Japan will set up a 1 trillion yen fund to strengthen the space industry

Japan wants to become a major player in the global space industry and will set up a 1 trillion yen ($6.47 billion) fund to achieve that goal.

The Space Strategy Fund will be managed by the Japan Aerospace and Exploration Agency for a period of ten years to support technological innovation by companies and universities.

As early as this summer, JAXA will begin recruiting private sector organizations with the expertise to make things happen, with the goal of bringing them on board by the end of this fiscal year.

Specific areas of technological development will be decided at the earliest this month at a meeting of the Committee on National Space Policy under the Cabinet.

The Ministry of Science, the Ministry of Industry and the Ministry of Communications have proposed 22 candidate areas.

They include a 95 billion yen project to create a communications network based on satellite constellations; a 23 billion yen project to develop a fuel cell system for use on the lunar surface; and a 15.5 billion yen project to develop technologies to launch rockets more often and cheaper.

The government set aside a total of 300 billion yen in a supplementary budget for the 2023 financial year as the first part of the fund.

The amount exceeds the 215.5 billion yen allocated to JAXA in the budget for the full fiscal year 2023.

The Basic Space Policy Plan, revised last year, set a target to expand domestic space activities from 4 trillion yen in 2020 to 8 trillion yen by early 2030.

The Space Strategy Fund will be established as a key program to achieve that goal.

“It often takes time to develop and implement space technologies,” said Atsushi Uchida, a researcher at the Mitsubishi Research Institute. “Companies and universities have high expectations (of the fund) because it will allow them to formulate long-term research plans.”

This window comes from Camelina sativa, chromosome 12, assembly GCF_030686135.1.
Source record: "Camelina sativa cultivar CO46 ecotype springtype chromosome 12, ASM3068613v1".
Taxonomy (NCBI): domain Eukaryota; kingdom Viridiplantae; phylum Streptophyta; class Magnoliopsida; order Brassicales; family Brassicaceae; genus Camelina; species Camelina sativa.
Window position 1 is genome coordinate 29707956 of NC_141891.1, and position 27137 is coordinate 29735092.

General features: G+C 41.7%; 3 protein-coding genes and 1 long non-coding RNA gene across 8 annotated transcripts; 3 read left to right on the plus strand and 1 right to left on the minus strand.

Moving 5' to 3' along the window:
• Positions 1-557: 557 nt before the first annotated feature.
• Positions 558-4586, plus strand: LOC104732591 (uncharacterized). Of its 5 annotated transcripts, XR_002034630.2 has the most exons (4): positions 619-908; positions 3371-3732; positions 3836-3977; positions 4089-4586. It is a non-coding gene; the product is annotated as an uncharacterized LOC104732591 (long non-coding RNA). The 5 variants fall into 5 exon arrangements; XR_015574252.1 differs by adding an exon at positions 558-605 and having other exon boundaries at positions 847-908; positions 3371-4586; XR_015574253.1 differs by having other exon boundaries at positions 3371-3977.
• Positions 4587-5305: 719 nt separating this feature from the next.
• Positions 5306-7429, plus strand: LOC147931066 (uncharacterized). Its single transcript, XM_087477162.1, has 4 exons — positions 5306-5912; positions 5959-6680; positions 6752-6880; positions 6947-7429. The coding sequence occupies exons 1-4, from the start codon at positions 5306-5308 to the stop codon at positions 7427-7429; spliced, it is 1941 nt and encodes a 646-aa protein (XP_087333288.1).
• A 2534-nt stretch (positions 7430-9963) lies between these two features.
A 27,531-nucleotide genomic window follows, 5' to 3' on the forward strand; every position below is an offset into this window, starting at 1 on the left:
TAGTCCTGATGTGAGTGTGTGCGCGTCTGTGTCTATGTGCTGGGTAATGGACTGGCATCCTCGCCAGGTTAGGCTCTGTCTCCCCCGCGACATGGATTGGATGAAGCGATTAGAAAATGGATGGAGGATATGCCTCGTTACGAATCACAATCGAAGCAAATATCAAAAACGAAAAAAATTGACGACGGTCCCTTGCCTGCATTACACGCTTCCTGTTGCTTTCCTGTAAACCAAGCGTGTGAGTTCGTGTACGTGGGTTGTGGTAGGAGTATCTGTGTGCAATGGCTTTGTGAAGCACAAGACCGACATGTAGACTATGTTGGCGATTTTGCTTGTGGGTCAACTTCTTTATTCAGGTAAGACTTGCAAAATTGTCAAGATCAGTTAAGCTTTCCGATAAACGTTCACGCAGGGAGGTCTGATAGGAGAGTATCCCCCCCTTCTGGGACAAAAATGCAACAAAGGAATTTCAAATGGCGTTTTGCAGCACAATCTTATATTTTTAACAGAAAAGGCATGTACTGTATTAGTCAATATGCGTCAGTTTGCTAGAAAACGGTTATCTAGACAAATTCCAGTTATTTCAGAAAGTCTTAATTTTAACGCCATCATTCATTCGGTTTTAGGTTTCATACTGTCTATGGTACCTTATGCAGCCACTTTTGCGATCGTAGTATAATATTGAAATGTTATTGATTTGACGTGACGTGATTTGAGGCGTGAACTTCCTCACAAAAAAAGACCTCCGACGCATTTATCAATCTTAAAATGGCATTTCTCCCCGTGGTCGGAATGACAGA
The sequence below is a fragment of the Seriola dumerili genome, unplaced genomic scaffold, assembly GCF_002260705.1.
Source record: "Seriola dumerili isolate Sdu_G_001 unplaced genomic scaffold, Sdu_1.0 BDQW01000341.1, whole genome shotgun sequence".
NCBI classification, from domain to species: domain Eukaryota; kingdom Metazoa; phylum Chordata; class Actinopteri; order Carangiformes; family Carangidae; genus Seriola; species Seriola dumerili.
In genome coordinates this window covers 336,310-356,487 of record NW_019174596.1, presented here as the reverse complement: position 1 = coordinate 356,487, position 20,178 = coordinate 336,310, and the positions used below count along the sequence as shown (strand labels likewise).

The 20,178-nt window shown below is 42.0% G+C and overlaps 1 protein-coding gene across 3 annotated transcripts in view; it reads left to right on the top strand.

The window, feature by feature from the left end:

American financial services provider Morgan Stanley estimates that the global space industry will grow to more than $1 trillion by 2040, about three times as much as in 2020.

In the United States, Elon Musk’s SpaceX and other startups have grown with support from the National Aeronautics and Space Administration.

International competition in the space sector continues to increase.

The government has set operational objectives for the Space Strategy Fund.

These include the launch of about thirty rockets per year by the mid-2030s and private sector companies playing a role in more than a dozen projects involving voyages beyond the Moon and Mars by the early 2030s.

Japan launched only two missiles last year.

Of the global total in 2023, the United States and China were responsible for 108 and 68 launches, respectively.

JAXA, whose primary mission is research and development, now bears the heavy responsibility of making Japan a star in the space industry.

The responsibility lies with JAXA to achieve operational objectives by selecting the companies and universities capable of developing target technologies, monitoring the progress of their work and providing professional advice to those partners.

The agency has engaged private sector companies and ministries to recruit experienced people for an internal department so that they can leverage their expertise in sourcing optimal companies and universities.

It is necessary to understand, manage and monitor the status of research by many companies and universities simultaneously and help produce the right results,” said Uchida. “JAXA and the four ministries and agencies involved must create a system to properly monitor progress and results.”